Practical Tai Chi Chuan Short Forms
The Short form (s) were created by Dan Docherty to enable competitions to be held where performers are assessed according to traditional criteria within a set time frame. They are more accessible to students as they contain fewer techniques . The first short form is 34 movements counting a loose attention posture as 1. The round form can be performed in around 4 minutes at an average pace.
The second short form was introduced to provide an additional form for competitors . It includes techniques from the long form that were excluded from the first short form, and can thus be used to introduce the missing techniques Counted in the same fashion as above it contains 40 techniques.
Because they are shorter, the new forms are more convenient for many people, but to achieve the same health benefit as the long form, they should be repeated several times, this is true of all styles of Tai Chi Chuan. In this style, the forms are frequently practised mirror fashion, more important for short forms which can work some aspects of the body more than others, particularly for beginners, and of course teachers.
In 2005 Dan approved the use of “Super Short Forms” these are the same as the fist short form but with the end posture brought in at earlier points. These are meant to facilitate learning in institutions where limited term times mean the whole short form is not covered, they provide a ‘complete’ form and can then be added to until the whole short form is mastered.In some systems, people and teachers only practice form. That is not the case with the Wu Dang System, the hand forms take their place alongside other training methods that serve to develop additional skills. Not all these methods need or indeed should be trained to the same extent by everyone, if your interest is in improving health., it is not necessary to develop martial skill to a high degree. However all are integral to a complete understanding of Tai Chi Chuan, as is further study of aspects such as the Tai Chi Classics, Taoist philosophy,, and the myths fables and history of China. To avoid being one-dimensional, I recommend reading modern subjects such as understanding relaxation responses, western physiology, and of course if you teach, methods of teaching and presentation. Ideally we should develop the mind , and our sensibilities, in conjunction with the body.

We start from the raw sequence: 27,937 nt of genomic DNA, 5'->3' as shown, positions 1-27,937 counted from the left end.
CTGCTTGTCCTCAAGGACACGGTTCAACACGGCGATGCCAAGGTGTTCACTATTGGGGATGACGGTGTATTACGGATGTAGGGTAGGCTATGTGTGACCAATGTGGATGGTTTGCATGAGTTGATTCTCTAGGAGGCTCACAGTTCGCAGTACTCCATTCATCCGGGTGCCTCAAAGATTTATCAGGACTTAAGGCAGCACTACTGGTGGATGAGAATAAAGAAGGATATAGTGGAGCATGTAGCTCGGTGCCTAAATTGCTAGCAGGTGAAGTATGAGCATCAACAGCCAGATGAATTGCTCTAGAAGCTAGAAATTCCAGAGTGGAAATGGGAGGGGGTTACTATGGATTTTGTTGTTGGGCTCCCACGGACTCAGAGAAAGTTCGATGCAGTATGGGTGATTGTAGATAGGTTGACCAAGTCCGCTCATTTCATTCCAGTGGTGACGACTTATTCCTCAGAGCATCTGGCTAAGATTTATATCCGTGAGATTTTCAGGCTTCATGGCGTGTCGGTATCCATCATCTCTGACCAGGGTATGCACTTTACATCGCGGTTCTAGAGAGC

The 48 Standard San San Applications of Wu Dang Tai Chi Chuan
There are 48 standard techniques of application, they have variations, and may be combined to produce more complex combinations for set-ups etc.
These applications are intended to be studied, understood, and practised in progressive scenarios ranging from cooperative practice, to resistant practice; obviously this needs partners of the right calibre. The practice of the 48 applications, opens the door to spontaneous response, they are not the end of Tai Chi Chuan fighting techniques, but the beginning, the possibilities are endless.
Below you will find the major hand forms listed